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NXTMIKE
Oct 5, 2010, 11:02 PM
Interesting technology/usage, but I can't see this ever replacing the everyday "logo".

Us in the design and graphics forum probably don't want to even think of this, but nevertheless:
http://gizmodo.com/5656465/visualizing-a-world-without-logos



Blue Velvet
Oct 5, 2010, 11:06 PM
Funny. I count eight logos at the bottom of that page. :D

Logos will never go away. Every man, woman and their dog seems to want one.

NXTMIKE
Oct 5, 2010, 11:13 PM
Every man, woman and their dog seems to want one.

...and they seem to want "free" ones on the MR forums. :P

MisterMe
Oct 6, 2010, 12:13 AM
Funny. I count eight logos at the bottom of that page. :D

Logos will never go away. Every man, woman and their dog seems to want one.It is not just that they want logos; they need logos. These marks of tradesmen and craftsmen have been around for hundreds of years. They distinguish one producers product from another. In the case of many products, they are the only thing that distinguishes one product from another.

My take on this video is that the guy is developing his logo-hiding software tongue-in-cheek.

Blue Velvet
Oct 6, 2010, 12:18 AM
It is not just that they want logos; they need logos.

Not necessarily. I've worked with enough inhouse teams across different disciplines to know which ones are content with the corporate branding... and those teams who, for some reason, whether money or ambition, think they're a little special and need a little logo of their own. Empire builders. :D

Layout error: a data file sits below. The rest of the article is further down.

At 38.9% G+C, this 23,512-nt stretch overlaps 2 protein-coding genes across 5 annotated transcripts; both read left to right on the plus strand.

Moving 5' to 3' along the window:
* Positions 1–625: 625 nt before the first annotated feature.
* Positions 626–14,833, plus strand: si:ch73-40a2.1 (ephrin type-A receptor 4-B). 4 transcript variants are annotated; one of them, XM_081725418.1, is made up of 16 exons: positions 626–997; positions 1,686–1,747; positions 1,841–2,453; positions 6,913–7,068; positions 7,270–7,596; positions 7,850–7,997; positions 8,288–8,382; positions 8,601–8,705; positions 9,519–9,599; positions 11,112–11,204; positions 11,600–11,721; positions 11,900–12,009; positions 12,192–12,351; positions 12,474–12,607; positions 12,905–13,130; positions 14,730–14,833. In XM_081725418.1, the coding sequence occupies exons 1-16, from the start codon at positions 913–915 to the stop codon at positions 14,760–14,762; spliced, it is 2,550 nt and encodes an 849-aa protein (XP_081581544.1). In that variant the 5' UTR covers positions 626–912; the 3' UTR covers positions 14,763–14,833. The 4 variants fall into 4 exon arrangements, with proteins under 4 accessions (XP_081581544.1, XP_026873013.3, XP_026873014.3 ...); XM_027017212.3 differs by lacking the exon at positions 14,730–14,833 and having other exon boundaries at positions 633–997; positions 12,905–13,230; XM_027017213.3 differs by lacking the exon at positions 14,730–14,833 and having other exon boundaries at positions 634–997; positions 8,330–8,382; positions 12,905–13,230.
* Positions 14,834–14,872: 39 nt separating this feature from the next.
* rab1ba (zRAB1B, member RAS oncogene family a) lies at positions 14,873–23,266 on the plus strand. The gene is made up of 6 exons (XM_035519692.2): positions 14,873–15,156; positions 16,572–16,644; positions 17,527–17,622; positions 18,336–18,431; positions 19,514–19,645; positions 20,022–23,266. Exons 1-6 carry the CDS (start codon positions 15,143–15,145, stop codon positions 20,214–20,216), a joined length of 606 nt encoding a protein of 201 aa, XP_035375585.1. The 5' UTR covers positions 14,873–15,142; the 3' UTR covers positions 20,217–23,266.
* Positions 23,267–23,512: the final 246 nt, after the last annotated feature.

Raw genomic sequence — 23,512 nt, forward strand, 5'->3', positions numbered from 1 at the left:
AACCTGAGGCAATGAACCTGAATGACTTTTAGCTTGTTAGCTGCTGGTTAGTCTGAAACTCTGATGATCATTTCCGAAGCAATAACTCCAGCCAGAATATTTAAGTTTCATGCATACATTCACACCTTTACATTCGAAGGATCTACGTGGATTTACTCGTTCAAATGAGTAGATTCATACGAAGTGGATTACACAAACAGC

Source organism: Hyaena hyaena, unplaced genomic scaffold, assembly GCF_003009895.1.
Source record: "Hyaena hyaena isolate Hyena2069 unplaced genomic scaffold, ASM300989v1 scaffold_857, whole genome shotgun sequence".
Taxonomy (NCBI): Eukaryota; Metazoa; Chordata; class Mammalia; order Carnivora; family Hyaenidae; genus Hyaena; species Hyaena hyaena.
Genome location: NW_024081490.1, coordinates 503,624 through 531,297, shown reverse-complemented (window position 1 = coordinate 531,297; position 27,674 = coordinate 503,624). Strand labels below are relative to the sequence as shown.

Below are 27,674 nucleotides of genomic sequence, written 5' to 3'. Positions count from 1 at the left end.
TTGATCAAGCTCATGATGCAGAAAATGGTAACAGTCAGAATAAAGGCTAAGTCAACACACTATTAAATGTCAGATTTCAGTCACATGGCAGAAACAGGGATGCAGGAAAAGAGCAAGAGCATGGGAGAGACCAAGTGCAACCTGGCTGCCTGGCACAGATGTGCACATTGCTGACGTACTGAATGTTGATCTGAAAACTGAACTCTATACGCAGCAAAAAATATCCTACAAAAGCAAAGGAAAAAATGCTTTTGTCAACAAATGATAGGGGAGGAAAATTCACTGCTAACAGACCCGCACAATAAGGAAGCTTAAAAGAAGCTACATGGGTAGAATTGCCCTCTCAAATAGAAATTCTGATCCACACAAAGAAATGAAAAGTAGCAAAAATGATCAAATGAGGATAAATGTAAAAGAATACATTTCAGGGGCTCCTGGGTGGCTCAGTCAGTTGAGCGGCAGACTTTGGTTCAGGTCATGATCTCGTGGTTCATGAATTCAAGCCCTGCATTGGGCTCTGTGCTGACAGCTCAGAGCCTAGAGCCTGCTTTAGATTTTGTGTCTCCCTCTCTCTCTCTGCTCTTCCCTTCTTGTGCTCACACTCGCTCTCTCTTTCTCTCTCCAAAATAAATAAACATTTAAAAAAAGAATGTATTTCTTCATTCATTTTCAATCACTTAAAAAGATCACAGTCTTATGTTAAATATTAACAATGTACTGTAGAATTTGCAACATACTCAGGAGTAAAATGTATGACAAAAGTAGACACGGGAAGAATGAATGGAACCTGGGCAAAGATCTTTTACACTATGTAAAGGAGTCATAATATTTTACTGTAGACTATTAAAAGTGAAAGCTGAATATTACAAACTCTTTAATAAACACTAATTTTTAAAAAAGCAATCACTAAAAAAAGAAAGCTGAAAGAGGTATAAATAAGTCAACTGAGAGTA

bluetooth
Oct 6, 2010, 12:40 AM
I agree with BV, logos will never go away, nor will advertising/marketing. Aside from creating revenue and profit for businesses both big and small, it is also what helps to create, influence and define our culture ie. trends/fashion/technology/sports/music/masculinity/femininity/politics and so on (like it or not).

The technology is interesting nonetheless. I think this guy is actually serious, or so it would seem, somewhat, sure the faces were tongue-and-cheek but I am pretty sure they would develop it so it would just be washed with an overlay of the surrounding colour. I would love to see him edit a video of someone taking a stroll down Times Square. :D

klymr
Oct 7, 2010, 07:42 PM
It is not just that they want logos; they need logos. These marks of tradesmen and craftsmen have been around for hundreds of years....

Various forms of identity have been around far longer than just hundreds of years. The last two summers I spent a month each in Switzerland doing study abroad. One thing we focused on in the summer of '09 was the Swiss guild signs. A very primitive form of a logo, these signs were to aid those that didn't know how to read. The various symbols on the signs told what each business specialized in. Think of the pawn shop globes. They have significant meaning. We found a sign hanging on a building that has been hanging there since the early 14th century. Nearly 700 years old!

One particular sign that I remember was to aid those traveling the Way of St. James pilgrimage. It was littered with symbolism, signifying the safe haven of the riverside inn in Fribourg, CH. Again, those pilgrims of yesteryear (and even those today) use the sign of a sea shell (scallop) to signify their journey. The entire path has hidden symbols—on buildings, signs, fountains, etc—to notify people they are on the right track.

Logos are here to stay. While I personally don't care for a lot of the poorly designed ones, i.e. those created by untrained designers, I really appreciate seeing the clever works of art that are contained in many quality marks of identity. Sorry for the bit of a tangent, but this stuff fascinates me!

Hastings101
Oct 8, 2010, 01:23 AM
Logos make me feel special